nep-iue New Economics Papers
on Informal and Underground Economics
Issue of 2022‒11‒28
three papers chosen by
Catalina Granda Carvajal
Universidad de Antioquia

  1. Domestic revenue mobilization and informality: Challenges and opportunities for sub-Saharan Africa By Abel Gwaindepi
  2. The Short-Term Labor Market Impact of Venezuelan Immigration in Peru By Celia P. Vera; Bruno Jiménez
  3. Efectos fiscales del salario mínimo en Colombia By Luis E. Arango; Jesús A. Botero; Eleonora Dávalos; Daniela Gallo; Estefany Hernández

  1. By: Abel Gwaindepi
    Abstract: Effective domestic revenue mobilization has gained renewed urgency, especially in the light of the need to recover from the COVID-19 pandemic. In taxation debates, the 'informal sectors' have hitherto been assumed to be a part of the problem and implicitly mistaken for lucrative tax bases. First, I critically interrogate current conceptualizations of informality to highlight how the informality that materially affects revenue mobilization goes beyond the hitherto narrow focus on the visible informal sectors.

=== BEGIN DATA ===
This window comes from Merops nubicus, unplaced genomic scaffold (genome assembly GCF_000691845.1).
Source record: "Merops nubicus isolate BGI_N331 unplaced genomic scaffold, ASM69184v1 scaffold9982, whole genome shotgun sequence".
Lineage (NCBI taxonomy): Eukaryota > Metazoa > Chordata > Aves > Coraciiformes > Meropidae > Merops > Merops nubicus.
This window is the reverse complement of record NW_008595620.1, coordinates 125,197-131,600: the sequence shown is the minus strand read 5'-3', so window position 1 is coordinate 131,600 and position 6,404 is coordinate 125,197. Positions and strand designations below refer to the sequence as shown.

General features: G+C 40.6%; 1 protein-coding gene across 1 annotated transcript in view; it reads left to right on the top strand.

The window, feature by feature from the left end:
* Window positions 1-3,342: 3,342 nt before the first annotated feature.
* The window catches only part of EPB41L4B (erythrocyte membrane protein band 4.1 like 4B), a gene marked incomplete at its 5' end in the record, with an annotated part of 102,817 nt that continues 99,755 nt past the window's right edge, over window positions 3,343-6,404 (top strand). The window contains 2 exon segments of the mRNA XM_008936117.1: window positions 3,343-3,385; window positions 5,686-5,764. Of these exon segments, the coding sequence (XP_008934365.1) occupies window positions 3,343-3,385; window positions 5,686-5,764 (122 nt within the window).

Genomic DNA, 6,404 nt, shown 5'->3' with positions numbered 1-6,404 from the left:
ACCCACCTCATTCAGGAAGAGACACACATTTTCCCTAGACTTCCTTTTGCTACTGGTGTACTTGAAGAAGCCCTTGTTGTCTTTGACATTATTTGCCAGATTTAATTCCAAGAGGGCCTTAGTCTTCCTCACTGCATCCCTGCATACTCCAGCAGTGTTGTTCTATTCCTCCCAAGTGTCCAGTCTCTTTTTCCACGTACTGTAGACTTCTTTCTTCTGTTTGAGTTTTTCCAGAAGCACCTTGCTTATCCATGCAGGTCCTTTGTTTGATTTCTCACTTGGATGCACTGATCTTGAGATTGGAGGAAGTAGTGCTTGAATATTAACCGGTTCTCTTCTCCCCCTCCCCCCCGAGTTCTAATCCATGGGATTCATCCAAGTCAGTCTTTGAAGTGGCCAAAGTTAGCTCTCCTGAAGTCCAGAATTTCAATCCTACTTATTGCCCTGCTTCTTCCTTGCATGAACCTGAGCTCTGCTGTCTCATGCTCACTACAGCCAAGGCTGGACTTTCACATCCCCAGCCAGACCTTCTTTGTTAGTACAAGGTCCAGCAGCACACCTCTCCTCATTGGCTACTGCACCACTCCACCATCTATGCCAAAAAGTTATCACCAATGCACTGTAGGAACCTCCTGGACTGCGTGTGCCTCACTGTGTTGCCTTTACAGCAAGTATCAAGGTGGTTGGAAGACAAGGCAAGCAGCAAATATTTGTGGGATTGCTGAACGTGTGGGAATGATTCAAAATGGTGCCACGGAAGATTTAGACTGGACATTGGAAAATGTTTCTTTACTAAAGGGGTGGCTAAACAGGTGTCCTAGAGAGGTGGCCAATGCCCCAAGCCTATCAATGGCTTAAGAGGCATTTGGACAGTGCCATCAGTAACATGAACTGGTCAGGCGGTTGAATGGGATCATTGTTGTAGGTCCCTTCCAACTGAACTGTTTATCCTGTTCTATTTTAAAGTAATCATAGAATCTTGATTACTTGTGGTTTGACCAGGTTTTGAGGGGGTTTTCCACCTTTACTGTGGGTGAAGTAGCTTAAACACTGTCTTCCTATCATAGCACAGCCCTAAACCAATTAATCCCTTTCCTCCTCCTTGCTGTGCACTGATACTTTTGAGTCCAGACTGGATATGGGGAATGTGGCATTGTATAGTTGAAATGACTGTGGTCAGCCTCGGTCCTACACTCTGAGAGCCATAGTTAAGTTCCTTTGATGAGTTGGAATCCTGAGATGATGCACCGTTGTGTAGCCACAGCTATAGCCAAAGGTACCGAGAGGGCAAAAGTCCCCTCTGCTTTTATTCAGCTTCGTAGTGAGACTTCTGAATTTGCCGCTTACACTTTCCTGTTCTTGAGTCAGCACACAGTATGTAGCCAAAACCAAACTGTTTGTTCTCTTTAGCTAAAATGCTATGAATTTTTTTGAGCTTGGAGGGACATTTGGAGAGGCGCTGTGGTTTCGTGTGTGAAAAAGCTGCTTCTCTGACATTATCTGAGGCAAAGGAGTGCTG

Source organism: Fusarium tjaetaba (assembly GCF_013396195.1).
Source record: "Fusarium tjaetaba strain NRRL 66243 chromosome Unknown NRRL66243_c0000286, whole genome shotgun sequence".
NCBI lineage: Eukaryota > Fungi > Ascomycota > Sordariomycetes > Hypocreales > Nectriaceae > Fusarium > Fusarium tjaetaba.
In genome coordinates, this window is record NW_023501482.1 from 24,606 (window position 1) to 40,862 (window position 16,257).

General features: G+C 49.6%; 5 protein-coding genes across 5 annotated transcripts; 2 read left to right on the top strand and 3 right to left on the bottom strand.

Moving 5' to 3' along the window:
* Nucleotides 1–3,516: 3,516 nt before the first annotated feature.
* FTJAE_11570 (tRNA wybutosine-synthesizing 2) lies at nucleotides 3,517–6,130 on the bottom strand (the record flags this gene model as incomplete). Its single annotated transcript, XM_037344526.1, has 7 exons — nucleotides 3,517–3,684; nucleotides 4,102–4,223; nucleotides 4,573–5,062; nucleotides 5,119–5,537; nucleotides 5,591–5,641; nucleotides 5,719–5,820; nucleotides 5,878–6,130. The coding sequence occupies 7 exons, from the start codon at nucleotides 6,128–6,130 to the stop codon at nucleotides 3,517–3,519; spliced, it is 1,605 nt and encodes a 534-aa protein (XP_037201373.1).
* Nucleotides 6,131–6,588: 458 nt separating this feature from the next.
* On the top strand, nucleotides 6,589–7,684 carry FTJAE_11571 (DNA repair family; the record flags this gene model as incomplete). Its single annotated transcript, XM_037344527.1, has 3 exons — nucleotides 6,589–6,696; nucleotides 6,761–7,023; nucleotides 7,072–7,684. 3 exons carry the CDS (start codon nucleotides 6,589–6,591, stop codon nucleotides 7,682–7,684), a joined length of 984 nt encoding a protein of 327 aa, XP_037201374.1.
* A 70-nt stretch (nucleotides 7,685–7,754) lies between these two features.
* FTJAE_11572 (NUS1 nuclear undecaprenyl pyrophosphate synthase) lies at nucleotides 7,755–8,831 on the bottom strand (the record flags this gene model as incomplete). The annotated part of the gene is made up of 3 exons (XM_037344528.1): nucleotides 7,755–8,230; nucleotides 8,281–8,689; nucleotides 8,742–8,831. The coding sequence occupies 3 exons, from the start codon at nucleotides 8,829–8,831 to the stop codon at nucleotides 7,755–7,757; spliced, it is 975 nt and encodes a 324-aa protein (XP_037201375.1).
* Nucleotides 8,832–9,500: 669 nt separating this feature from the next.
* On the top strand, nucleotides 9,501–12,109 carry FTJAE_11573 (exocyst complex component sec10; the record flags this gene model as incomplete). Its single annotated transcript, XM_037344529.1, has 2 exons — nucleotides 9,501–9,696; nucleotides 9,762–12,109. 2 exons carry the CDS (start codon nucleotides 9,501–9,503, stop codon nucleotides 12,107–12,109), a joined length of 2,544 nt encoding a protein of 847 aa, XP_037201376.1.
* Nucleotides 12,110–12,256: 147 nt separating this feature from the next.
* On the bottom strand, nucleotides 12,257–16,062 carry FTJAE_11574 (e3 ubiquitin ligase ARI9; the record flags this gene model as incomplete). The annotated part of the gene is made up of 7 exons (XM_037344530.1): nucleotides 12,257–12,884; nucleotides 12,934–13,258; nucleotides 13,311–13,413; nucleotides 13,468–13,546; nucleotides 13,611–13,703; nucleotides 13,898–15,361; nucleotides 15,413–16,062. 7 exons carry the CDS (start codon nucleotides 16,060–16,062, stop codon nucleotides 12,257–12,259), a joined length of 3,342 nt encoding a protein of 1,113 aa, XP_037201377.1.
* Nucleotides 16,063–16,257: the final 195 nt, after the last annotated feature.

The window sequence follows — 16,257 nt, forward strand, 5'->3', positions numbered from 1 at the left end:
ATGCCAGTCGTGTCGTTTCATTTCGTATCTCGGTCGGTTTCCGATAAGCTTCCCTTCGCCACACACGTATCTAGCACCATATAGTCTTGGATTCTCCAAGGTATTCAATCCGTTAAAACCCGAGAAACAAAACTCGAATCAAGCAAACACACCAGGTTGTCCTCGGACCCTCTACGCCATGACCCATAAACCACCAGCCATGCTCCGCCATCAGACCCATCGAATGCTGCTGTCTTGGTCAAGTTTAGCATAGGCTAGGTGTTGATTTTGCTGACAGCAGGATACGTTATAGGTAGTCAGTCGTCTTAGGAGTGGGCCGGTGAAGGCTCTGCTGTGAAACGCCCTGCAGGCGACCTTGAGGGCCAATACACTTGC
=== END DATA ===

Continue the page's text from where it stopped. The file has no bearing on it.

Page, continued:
Keywords: Domestic revenue mobilization, Shadow economy, Tax revenue, Informal sector, Informality, Technology
    Date: 2022
  2. By: Celia P. Vera (Universidad de Piura); Bruno Jiménez (Princeton University, CEDLAS & IIE-UNLP)
    Abstract: Peru is the second-largest recipient of Venezuelans worldwide. We combine newly available data on Venezuelans living in Peru and the Peruvian Household Survey to assess the impact of Venezuelan migration on natives’ wages and employment. The initial regression analysis exploits the variation in supply shifts across education-experience groups over time. It indicates that immigration in Peru had no adverse impact on native wages. However, the paper highlights that in Peru immigrants and natives with similar education and experience are likely to work in different occupations. The subsequent analysis based on occupational clustering confirms the null effect on wages and indicates that a 20% increase in immigrants decreases formal employment by 6%. We do not find evidence for changes in employment composition toward informality so that migration operates through the extensive margin of employment. We report evidence in favor of immigrants being a close substitute to the least productive natives, suggesting that firms substitute native formal labor for low-cost immigrant informal labor.